Turkish Prime Minister Binali Yıldırım submitted to parliament a government bill on June 13 that would redesign Turkey’s high courts as requested by President Recep Tayyip Erdoğan. The proposed reforms to the Supreme Court of Appeals and the Council of State would relieve 711 judges serving on these legal bodies from duty, and allow Erdoğan to stack the courts in his favor. If Turkey’s Islamist-rooted Justice and Development Party (AKP) succeeds in pushing this legislation through, it will further erode the separation of powers between the executive and the judiciary, bringing the country a step closer to Erdoğan’s dystopian dream of a “unity of powers.”
Most experts agree that a wholesale removal of high court judges is a clear breach of the Turkish constitution, and the Constitutional Court would therefore reject the government bill. Erdoğan knows this, but as he stated earlier, he neither respects the court nor abides by its decisions. He has already put in place plans to appoint new high court judges within five days of the law’s passage, before the Constitutional Court has the opportunity to strike it down. In 2014, Erdoğan deployed similar tactics in redesigning Turkey’s Supreme Board of Judges and Prosecutors, stacking the country’s judicial council before the Constitutional Court could declare his move unconstitutional.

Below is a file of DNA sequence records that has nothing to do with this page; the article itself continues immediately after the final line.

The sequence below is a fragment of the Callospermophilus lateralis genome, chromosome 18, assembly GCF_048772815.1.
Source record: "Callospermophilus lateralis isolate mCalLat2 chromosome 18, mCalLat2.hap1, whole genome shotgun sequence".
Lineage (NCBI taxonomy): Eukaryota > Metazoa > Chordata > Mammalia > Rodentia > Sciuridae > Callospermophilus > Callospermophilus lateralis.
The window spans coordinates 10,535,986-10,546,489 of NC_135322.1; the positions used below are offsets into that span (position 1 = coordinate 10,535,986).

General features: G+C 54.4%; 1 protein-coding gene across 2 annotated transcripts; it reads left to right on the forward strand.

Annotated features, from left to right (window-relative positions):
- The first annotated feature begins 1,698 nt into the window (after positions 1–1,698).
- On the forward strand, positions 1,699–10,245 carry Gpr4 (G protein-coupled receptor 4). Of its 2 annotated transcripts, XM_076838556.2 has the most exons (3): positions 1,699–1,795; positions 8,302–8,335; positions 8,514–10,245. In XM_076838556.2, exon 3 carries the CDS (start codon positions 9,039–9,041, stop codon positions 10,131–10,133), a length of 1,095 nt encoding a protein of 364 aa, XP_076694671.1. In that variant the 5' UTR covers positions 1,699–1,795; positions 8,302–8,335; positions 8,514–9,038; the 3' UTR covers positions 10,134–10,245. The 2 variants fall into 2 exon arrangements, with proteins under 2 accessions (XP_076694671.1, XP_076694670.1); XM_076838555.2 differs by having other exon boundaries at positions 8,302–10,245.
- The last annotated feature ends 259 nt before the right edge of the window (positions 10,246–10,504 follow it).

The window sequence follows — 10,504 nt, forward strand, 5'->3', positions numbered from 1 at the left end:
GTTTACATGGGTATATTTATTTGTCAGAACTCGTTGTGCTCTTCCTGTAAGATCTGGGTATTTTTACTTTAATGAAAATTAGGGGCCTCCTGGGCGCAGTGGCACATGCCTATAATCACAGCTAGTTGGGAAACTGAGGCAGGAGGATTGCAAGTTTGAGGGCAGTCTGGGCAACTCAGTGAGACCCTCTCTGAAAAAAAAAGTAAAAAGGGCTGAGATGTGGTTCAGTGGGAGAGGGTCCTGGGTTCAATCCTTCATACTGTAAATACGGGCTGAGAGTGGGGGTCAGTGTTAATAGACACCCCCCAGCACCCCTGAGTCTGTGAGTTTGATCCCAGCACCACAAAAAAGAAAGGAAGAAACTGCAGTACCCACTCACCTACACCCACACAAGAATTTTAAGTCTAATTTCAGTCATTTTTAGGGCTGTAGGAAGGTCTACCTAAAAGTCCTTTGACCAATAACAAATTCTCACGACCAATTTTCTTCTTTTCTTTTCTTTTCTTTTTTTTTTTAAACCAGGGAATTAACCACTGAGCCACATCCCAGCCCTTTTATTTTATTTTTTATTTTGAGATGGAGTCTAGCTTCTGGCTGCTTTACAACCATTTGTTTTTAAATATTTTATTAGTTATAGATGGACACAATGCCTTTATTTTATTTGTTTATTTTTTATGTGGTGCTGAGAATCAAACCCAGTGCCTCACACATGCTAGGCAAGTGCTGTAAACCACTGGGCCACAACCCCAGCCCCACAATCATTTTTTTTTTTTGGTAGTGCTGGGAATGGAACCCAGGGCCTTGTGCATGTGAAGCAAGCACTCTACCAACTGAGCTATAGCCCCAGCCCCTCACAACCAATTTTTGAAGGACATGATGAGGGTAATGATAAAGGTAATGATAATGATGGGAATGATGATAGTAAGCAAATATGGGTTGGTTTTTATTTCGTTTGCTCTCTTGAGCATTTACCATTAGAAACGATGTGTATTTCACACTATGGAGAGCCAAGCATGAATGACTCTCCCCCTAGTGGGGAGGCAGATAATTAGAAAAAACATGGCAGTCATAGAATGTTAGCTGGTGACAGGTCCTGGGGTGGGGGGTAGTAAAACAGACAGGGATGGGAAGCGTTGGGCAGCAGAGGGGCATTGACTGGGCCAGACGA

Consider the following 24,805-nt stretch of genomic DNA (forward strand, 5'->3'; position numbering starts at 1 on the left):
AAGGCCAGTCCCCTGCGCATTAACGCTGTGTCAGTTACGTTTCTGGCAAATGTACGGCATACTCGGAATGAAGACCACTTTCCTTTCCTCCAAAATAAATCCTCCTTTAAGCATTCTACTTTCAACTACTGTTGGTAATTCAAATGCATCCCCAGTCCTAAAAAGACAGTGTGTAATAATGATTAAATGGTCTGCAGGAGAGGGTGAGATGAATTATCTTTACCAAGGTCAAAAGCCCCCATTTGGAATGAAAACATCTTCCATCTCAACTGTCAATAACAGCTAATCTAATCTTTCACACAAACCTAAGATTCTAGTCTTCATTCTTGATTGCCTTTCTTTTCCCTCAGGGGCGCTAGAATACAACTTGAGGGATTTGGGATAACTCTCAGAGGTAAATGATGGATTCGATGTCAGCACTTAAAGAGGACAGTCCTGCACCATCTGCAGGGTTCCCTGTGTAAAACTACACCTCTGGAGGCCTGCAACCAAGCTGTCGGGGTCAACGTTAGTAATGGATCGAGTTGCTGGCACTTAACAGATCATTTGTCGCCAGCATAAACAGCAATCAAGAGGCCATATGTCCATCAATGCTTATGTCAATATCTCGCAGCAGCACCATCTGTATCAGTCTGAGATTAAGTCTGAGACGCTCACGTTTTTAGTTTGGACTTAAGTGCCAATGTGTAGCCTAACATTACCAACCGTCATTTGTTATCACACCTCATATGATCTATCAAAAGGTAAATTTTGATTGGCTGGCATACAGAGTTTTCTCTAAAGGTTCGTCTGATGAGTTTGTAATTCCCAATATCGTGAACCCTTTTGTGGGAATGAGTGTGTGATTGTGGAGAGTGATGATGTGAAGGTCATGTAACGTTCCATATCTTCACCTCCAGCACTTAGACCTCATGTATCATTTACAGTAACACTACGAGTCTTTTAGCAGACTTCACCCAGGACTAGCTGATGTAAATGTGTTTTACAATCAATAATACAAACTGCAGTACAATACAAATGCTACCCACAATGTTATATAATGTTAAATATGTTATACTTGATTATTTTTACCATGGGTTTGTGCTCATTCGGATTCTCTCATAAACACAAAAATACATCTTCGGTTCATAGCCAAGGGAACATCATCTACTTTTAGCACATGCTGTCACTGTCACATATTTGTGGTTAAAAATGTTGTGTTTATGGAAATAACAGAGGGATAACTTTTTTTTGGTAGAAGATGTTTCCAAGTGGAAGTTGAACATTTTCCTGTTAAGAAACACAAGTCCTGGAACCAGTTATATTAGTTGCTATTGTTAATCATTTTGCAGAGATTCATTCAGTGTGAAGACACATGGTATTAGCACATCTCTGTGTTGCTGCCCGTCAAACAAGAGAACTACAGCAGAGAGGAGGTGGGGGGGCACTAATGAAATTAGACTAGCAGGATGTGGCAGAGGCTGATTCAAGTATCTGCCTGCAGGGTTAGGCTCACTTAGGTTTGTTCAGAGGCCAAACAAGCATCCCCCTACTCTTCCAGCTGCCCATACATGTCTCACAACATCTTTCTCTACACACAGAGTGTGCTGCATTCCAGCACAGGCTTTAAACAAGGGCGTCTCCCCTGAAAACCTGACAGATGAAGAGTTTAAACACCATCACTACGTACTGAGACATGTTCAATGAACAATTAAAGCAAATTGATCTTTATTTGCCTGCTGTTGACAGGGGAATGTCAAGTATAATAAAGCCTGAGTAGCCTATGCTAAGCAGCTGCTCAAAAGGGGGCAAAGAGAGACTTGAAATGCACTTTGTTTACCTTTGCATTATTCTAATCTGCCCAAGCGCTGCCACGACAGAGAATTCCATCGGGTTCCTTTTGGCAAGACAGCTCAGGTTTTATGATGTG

The backlash against Erdoğan promises to be significant. A former chief justice of the Supreme Court of Appeals has called on judges to resist the government’s unconstitutional attempt. The Union of Turkish Bar Associations protested the government bill and demanded its withdrawal by issuing full page ads in newspapers. The pro-secular Republican People’s Party (CHP) has also announced that it intends to take the bill to the Constitutional Court, arguing that Erdoğan is setting a dangerous precedent that could lead to a politically-driven shuffling of the courts every time a new party comes to power.
These criticisms are unlikely to deter Erdoğan from going forward with his plan. He has yet to pay a price for his June 5 reshuffle of 3,750 judges and prosecutors around the country – the most extensive one in the history of the republic. As one Erdoğan loyalist bluntly stated, “We have the executive, the judiciary, and the legislative; we have it all.” This would certainly be true if the Constitutional Court falls. It is the remaining bulwark against Erdoğan’s final push for a consolidation of powers that could permanently alter the path of Turkey’s democracy.
Aykan Erdemir is a senior fellow at the Foundation for Defense of Democracies, and a former member of the Turkish parliament. Follow him on Twitter @aykan_erdemir